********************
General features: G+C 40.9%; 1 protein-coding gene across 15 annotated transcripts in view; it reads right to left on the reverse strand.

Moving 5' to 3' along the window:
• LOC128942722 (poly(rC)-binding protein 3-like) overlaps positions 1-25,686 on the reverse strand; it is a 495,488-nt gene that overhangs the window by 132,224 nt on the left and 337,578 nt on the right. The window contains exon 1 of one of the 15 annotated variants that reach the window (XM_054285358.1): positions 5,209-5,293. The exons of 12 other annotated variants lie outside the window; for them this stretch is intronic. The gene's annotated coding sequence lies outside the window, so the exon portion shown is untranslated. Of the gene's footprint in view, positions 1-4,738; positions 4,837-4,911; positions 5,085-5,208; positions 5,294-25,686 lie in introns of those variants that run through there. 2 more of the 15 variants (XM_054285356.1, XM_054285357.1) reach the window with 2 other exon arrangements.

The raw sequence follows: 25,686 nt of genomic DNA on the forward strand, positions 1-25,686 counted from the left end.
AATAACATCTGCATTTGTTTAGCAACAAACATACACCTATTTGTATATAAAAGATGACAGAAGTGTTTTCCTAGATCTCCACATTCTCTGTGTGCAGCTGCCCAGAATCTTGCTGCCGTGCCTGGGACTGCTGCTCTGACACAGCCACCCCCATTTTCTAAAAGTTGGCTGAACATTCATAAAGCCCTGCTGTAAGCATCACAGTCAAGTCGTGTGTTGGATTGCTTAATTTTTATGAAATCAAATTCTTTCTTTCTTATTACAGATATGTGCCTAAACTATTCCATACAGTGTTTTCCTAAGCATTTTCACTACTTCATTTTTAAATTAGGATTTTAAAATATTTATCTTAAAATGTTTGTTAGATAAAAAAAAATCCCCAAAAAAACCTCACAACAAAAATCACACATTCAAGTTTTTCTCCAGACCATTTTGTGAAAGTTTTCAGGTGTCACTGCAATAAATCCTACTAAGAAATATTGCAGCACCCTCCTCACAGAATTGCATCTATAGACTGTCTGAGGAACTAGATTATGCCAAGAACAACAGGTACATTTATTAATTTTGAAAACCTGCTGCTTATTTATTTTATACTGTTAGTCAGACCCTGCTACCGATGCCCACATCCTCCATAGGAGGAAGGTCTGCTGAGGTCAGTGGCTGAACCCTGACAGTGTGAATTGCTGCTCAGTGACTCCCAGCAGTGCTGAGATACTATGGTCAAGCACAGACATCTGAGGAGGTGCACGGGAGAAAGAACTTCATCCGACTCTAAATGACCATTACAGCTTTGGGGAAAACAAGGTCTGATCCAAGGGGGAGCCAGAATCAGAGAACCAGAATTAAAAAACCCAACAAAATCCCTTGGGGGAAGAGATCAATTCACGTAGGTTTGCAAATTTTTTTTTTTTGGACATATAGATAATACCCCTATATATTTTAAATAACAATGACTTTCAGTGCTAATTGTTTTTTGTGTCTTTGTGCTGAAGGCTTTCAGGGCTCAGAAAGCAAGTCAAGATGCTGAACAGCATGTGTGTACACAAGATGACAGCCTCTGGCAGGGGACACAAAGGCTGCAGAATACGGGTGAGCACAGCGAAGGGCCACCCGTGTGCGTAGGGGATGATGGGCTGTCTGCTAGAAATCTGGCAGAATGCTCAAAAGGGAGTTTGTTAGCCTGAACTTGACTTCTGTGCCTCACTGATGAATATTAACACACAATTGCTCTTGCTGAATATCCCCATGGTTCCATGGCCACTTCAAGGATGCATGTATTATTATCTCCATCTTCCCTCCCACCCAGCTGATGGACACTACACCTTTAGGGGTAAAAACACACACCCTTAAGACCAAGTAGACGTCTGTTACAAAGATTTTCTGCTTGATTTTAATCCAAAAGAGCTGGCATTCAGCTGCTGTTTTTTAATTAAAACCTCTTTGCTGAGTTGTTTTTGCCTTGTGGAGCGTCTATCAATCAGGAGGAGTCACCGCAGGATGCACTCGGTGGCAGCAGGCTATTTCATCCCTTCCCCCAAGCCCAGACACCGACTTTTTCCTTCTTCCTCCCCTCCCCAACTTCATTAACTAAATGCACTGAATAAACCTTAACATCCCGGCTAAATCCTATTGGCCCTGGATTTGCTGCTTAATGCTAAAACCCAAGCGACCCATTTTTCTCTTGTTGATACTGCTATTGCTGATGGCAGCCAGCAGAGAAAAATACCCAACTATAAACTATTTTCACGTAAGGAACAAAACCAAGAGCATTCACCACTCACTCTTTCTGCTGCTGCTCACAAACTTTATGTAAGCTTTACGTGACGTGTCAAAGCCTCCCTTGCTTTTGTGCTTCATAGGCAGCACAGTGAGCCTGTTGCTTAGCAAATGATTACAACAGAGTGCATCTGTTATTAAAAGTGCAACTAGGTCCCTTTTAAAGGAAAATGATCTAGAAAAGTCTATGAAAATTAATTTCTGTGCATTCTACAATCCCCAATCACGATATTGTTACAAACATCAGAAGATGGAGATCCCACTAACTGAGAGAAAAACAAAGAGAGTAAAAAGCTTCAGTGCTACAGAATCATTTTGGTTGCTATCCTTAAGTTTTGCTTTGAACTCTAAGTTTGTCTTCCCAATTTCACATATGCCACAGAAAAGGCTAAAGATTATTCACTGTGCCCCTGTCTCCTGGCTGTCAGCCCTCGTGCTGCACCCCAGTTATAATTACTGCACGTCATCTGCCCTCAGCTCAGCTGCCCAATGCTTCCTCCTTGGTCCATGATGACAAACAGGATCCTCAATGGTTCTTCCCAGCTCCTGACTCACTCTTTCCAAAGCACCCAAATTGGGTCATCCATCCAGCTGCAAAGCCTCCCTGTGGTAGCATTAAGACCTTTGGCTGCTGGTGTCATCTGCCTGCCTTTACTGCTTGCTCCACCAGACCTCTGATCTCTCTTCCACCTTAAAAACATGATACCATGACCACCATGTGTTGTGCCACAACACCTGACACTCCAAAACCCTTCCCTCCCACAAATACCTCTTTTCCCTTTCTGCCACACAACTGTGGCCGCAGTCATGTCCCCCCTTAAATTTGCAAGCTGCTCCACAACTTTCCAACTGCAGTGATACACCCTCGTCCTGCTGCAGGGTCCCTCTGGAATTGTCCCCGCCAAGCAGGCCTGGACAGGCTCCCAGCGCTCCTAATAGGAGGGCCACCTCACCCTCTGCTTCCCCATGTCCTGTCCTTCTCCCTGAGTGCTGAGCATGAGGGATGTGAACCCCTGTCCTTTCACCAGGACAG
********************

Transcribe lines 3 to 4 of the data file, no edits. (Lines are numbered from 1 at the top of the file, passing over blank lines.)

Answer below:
• LOC128942722 (poly(rC)-binding protein 3-like) overlaps positions 1-25,686 on the reverse strand; it is a 495,488-nt gene that overhangs the window by 132,224 nt on the left and 337,578 nt on the right. The window contains exon 1 of one of the 15 annotated variants that reach the window (XM_054285358.1): positions 5,209-5,293. The exons of 12 other annotated variants lie outside the window; for them this stretch is intronic. The gene's annotated coding sequence lies outside the window, so the exon portion shown is untranslated. Of the gene's footprint in view, positions 1-4,738; positions 4,837-4,911; positions 5,085-5,208; positions 5,294-25,686 lie in introns of those variants that run through there. 2 more of the 15 variants (XM_054285356.1, XM_054285357.1) reach the window with 2 other exon arrangements.

The raw sequence follows: 25,686 nt of genomic DNA on the forward strand, positions 1-25,686 counted from the left end.